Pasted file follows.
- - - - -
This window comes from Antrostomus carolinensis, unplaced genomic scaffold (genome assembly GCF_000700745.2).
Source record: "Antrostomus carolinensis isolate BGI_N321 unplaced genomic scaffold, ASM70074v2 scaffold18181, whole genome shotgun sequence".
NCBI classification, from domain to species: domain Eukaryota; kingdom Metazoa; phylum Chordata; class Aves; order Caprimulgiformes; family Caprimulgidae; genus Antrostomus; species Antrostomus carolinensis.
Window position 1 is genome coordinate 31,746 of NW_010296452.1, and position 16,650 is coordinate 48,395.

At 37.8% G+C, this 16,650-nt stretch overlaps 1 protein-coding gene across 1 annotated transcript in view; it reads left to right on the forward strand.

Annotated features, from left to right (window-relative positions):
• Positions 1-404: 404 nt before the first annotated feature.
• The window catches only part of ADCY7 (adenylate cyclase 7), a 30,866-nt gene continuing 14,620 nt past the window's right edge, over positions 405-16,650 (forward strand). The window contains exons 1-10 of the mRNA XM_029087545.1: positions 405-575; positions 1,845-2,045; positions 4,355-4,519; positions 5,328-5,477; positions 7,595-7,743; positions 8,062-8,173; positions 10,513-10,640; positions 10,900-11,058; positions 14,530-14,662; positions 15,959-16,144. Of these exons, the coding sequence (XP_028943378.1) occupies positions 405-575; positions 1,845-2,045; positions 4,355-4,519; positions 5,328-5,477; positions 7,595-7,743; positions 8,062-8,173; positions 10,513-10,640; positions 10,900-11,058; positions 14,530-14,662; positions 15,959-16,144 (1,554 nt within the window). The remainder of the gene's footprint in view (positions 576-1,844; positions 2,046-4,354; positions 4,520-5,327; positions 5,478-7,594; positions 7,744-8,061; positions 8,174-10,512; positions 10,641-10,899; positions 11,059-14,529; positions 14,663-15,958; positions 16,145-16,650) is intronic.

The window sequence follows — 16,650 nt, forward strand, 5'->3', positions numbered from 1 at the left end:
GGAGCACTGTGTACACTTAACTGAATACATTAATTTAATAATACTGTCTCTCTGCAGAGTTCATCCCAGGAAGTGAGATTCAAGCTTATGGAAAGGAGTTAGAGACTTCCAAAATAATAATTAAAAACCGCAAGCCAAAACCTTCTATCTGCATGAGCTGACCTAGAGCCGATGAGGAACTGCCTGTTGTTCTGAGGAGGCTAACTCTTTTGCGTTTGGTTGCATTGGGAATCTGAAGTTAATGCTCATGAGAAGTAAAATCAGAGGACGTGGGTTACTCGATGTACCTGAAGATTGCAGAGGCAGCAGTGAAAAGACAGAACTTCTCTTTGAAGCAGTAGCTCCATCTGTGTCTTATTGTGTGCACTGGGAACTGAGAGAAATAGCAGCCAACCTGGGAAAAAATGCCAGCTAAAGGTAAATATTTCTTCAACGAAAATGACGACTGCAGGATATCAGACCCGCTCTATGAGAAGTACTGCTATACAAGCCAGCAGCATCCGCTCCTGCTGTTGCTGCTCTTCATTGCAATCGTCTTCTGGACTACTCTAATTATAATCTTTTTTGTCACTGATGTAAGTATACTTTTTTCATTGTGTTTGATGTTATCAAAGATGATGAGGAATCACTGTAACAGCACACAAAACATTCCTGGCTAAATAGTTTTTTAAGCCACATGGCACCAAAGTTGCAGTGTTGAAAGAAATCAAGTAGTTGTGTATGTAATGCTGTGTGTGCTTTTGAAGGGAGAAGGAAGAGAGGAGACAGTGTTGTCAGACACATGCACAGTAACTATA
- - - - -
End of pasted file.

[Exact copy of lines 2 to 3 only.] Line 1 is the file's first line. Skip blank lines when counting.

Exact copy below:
Source record: "Antrostomus carolinensis isolate BGI_N321 unplaced genomic scaffold, ASM70074v2 scaffold18181, whole genome shotgun sequence".
NCBI classification, from domain to species: domain Eukaryota; kingdom Metazoa; phylum Chordata; class Aves; order Caprimulgiformes; family Caprimulgidae; genus Antrostomus; species Antrostomus carolinensis.